During the big, bad 2000s, we just barely started to reverse the trend before we busted the housing market in 2007. (That little bump up in units per adult happened in 2008 after housing starts had collapsed, and is partly related to a slowdown in population growth.) So, when we had a moral panic about housing, when we were supposedly overbuilding, and when capital was supposedly being unsustainably misallocated into housing, we were near secular low points in units/adult, hovering, as far as we can tell, around the level last seen in 1986.
Of course, the misallocation didn't come from where capital was allocated. It came from where it couldn't be allocated - the Closed Access cities.
In any case, we can use this ratio as a first estimate of how many housing units we are short of some stable level that might have been built if we hadn't had the moral panic.
|Oops. Obviously, that y-axis is in thousands, not millions.|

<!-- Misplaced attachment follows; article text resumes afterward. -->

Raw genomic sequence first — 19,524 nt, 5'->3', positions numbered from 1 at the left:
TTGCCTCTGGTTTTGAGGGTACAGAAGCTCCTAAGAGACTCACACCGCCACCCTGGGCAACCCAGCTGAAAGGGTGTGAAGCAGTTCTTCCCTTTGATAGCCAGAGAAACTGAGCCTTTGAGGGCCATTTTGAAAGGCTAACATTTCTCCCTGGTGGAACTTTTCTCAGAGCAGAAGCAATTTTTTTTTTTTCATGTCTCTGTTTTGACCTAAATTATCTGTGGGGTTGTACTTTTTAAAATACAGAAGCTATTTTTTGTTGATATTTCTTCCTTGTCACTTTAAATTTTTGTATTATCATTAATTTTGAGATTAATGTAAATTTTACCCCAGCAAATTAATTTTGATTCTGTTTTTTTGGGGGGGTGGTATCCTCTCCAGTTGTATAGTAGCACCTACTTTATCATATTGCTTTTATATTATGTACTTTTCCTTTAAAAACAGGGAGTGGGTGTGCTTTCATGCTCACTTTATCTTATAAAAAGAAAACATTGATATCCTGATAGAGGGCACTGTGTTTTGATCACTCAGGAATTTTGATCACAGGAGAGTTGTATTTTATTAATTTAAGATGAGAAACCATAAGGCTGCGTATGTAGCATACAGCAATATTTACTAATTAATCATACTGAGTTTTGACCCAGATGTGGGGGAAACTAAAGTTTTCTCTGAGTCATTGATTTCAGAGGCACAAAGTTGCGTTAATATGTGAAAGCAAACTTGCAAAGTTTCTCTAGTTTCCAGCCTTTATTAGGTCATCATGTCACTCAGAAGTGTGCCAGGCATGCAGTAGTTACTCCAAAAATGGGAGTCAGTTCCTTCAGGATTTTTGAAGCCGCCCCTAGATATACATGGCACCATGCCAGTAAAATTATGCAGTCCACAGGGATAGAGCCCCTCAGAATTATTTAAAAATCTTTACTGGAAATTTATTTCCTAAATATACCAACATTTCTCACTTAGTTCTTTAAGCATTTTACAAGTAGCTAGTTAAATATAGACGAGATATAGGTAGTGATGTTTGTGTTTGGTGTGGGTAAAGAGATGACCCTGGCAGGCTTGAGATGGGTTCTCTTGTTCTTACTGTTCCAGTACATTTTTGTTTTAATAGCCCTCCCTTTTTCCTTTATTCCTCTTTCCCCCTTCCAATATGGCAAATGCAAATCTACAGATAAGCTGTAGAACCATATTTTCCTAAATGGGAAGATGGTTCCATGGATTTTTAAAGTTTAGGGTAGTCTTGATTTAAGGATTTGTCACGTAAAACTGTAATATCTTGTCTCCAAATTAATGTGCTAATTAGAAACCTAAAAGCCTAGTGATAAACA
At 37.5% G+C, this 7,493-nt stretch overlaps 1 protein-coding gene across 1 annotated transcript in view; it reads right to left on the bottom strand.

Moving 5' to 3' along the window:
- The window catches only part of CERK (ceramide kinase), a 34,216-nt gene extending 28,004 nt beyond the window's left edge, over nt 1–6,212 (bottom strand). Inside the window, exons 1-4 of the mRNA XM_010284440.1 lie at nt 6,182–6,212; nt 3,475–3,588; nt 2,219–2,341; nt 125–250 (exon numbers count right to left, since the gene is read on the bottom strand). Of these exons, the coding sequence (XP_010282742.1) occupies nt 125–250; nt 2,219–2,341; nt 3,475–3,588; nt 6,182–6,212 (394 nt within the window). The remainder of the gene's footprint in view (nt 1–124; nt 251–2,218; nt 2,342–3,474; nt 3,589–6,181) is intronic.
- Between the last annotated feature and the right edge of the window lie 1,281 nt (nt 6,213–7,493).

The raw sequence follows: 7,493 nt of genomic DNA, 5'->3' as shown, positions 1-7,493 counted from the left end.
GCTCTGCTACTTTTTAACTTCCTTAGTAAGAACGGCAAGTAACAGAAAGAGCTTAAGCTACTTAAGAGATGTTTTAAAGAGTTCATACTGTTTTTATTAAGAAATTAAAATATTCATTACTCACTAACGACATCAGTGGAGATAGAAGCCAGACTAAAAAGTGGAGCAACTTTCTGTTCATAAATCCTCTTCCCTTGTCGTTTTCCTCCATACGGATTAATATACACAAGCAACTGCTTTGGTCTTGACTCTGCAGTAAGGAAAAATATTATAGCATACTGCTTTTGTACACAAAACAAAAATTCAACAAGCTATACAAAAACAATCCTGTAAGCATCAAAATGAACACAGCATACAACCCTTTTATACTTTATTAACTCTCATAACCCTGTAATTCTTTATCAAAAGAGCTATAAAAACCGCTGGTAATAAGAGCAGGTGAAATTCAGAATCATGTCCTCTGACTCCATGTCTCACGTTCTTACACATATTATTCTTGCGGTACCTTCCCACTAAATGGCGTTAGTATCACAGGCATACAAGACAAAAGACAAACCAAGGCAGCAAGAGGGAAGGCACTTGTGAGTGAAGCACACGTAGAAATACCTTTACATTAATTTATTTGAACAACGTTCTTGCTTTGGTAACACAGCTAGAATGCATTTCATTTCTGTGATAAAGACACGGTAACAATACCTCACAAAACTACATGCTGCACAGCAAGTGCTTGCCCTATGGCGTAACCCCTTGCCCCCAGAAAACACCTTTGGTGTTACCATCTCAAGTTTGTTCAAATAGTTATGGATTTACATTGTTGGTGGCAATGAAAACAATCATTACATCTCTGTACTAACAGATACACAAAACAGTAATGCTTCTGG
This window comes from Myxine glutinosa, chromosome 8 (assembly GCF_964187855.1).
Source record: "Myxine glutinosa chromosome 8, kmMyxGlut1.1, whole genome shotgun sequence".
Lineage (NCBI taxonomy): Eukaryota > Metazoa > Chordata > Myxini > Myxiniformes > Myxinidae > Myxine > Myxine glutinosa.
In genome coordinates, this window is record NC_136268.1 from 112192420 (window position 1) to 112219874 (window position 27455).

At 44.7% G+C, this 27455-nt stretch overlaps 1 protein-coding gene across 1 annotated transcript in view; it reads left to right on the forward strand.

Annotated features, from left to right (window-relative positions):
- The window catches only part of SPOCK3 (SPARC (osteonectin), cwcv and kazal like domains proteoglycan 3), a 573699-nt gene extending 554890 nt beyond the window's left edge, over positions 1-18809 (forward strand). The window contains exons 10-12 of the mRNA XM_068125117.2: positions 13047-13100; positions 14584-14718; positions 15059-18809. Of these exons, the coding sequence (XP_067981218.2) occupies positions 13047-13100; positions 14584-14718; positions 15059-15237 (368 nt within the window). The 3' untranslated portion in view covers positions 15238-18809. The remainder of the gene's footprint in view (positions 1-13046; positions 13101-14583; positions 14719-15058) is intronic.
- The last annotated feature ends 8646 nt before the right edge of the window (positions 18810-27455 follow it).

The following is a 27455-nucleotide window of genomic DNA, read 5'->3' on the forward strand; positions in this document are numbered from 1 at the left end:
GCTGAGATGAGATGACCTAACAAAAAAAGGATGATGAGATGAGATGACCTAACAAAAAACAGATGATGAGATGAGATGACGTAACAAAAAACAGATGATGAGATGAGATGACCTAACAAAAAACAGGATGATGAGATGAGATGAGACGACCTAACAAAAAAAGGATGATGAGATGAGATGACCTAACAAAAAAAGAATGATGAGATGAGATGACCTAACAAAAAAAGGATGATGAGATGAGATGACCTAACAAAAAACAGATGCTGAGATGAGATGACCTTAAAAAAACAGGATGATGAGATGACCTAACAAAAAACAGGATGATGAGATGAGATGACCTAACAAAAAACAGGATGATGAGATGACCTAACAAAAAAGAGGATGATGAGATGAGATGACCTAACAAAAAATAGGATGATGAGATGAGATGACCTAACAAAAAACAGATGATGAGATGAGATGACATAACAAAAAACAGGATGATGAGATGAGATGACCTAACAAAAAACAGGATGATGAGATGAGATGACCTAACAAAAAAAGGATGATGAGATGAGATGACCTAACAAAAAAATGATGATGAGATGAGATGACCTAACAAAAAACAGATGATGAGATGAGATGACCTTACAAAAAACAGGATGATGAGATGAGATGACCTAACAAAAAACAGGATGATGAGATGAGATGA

Eventually, as the baby boomers age into very old age groups, there might be some decline in housing units/adult, but we aren't anywhere near that now. I don't think there is any current demographic trend that would lead us to expect the demand for housing units/adult to have shifted materially, as it did in the 1970s and 1980s when household size declined for a number of reasons.
This basically matches the gap suggested by housing starts. Adding about 1/2 million units per year since the bust would put housing starts at near historical norms, and would roughly have given us those 5 million units.
How many hundreds of thousands of men without college degrees have been unemployed for the past decade while we patted ourselves on the backs for making this happen? But we blame trade with China, because construction employment was unsustainable. Right? 0.55 housing units per adult was just masking the loss of manufacturing jobs. Right? We had to do this. It was inevitable. Necessary, really. Right?